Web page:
How does cholesterol cause heart disease? When there is too much cholesterol (a fat-like substance) in your blood, it builds up in the walls of your arteries. Over time, this buildup causes “hardening of the arteries” so that arteries become narrowed and blood flow to the heart is slowed down or blocked. The blood carries oxygen to the heart, and if enough blood and oxygen cannot reach your heart, you may suffer chest pain. If the blood supply to a portion of the heart is completely cut off by a blockage, the result is a heart attack.
High blood cholesterol itself does not cause symptoms; so many people are unaware that their cholesterol level is too high. It is important to find out what your cholesterol numbers are because lowering cholesterol levels that are too high lessens the risk for developing heart disease and reduces the chance of a heart attack or dying of heart disease, even I you already have it. Cholesterol lowering is important for everyone-younger, middle age, and older adults; women and men; and people with or without heart disease.
Everyone age 20 and older should have their cholesterol measured at least once every 5 years. It is best to have a blood test called a “lipoprotein profile” to find out your cholesterol numbers. This blood test is done after a 9 to 12 hour fast and gives information about your:
- Total cholesterol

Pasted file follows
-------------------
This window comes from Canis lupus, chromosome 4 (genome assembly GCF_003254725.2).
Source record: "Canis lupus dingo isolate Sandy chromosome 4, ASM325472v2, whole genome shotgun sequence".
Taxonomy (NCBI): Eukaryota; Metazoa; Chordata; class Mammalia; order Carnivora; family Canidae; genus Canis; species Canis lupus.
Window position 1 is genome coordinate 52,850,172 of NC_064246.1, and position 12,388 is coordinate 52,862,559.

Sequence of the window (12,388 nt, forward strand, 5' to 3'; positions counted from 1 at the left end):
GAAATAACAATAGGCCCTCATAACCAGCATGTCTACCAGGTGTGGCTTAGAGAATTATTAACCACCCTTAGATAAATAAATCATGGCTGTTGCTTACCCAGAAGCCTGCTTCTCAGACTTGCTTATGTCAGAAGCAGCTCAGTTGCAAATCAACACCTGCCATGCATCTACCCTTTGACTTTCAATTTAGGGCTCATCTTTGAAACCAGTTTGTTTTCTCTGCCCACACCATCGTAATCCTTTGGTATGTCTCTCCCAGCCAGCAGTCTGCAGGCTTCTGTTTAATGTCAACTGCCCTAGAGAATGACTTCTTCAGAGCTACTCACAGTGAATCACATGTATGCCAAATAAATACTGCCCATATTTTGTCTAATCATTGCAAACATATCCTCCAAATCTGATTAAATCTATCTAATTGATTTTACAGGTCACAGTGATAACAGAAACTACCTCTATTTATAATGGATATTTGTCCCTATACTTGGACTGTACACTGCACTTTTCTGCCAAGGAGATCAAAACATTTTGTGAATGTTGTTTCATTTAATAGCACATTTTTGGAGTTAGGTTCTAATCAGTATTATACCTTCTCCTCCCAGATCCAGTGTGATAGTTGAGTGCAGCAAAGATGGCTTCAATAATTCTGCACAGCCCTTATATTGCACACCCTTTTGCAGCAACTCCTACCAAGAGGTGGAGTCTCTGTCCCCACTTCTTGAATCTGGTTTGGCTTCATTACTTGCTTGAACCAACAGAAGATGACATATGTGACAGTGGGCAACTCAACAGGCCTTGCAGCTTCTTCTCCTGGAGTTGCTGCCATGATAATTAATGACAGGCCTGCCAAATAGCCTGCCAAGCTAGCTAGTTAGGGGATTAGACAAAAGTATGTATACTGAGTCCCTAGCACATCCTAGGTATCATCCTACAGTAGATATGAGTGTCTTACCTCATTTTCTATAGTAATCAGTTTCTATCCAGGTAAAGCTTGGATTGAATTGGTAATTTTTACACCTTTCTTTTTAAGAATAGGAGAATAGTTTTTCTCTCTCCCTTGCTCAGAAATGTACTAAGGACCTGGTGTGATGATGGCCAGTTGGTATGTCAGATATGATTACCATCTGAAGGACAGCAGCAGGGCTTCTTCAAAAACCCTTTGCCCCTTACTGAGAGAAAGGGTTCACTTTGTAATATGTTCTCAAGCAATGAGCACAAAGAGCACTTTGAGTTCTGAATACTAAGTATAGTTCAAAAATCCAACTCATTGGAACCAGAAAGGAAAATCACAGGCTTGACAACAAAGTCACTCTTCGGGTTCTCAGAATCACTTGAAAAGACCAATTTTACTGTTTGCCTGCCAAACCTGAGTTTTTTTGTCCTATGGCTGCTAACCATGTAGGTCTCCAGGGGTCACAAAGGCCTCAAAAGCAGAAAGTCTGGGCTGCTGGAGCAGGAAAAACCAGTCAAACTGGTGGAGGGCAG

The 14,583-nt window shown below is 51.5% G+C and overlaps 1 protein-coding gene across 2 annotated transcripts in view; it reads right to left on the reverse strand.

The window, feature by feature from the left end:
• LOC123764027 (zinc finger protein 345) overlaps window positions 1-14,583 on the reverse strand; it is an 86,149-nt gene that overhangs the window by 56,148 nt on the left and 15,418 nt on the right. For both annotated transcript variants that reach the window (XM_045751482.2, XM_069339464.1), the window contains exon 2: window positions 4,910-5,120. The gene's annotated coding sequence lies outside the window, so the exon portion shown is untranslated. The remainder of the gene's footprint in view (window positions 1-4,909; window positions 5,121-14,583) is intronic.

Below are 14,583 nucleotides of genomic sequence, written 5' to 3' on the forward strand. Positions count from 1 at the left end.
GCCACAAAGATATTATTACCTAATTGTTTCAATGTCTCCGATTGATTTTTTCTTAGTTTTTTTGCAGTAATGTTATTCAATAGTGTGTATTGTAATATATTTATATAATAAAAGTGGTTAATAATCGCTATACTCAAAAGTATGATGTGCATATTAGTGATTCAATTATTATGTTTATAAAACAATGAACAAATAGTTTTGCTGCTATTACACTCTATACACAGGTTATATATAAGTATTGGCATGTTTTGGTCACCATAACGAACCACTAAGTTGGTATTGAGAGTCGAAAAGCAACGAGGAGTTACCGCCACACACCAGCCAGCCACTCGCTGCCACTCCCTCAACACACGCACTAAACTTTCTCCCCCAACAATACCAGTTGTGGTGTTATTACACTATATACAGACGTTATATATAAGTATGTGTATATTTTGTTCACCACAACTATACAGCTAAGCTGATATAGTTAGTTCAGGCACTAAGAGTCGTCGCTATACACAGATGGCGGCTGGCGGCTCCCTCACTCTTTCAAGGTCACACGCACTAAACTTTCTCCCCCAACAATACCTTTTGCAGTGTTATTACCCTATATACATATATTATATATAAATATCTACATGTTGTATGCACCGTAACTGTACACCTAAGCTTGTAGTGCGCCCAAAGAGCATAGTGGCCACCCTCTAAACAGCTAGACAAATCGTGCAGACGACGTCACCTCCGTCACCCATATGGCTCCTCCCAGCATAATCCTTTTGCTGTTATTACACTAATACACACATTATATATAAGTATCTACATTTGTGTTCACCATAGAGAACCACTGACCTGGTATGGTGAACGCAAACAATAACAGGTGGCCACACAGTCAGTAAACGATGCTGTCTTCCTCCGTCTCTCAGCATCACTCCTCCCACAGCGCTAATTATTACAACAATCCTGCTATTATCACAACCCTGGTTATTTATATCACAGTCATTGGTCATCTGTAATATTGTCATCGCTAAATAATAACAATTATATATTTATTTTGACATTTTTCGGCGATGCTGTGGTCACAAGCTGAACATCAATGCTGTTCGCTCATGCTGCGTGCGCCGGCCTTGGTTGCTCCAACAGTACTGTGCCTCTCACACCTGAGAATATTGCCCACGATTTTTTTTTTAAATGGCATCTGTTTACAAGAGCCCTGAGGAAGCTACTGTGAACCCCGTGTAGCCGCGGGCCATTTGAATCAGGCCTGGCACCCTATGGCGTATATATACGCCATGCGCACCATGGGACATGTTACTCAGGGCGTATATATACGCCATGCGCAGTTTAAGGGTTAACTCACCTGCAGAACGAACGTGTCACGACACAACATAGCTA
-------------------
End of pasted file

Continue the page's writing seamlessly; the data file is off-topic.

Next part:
- LDL (bad) cholesterol
- The main source of cholesterol buildup and blockage in the arteries
- HDL (good) cholesterol
- Helps keep cholesterol from building up in the arteries
- Another from of fat in your blood
Saturated Fat & Cholesterol – an evil combination
If you are trying to control you blood cholesterol level, you must limit not only the amount of cholesterol you consume, but also the amount of saturated fat, which appears to stimulate the body’s production of cholesterol.
Although they’re often mentioned together, cholesterol and fat is not the same thing. Cholesterol is found only in animal products – meats, poultry, dairy products, and eggs.
Steps you can take to keep your cholesterol level down:
Substitute unsaturated fats for saturated fats
Polyunsaturated fats (such as safflower and corn oil) and monounsaturated fats (such as olive oil) help to lower blood cholesterol levels.
But this doesn’t mean you should add any of these fats to your diet – you should still keep your total fat intake at or below 30 percent of your daily calories. Replace butter in cooking with olive or corn oil. Substitute fish for some of the red meat and poultry in your diet.
Lose weight, if necessary
Not only does excess body fat raise your total blood cholesterol and LDL levels, but it also is an independent risk factor for heart disease. On average, each two pounds of excess body fat contributes one mg//dL of total cholesterol.
A program of regular aerobic exercise may help lower total cholesterol and raise HDL. To get this benefit, as well as the other benefits exercise offers, you should exercise at least three times per week for thirty minutes a session.
Increase your consumption of food high in soluble fiber
Oat bran is certainly the most familiar of these food along with legumes and other vegetables, such as black-eyed peas, kidney beans, sweet potatoes, zucchini, and broccoli. In the fruit category, bananas, apples, pears, and oranges have some soluble fiber.
Smoking increases total cholesterol and reduces HDL, and is an independent risk factor for heart disease as well.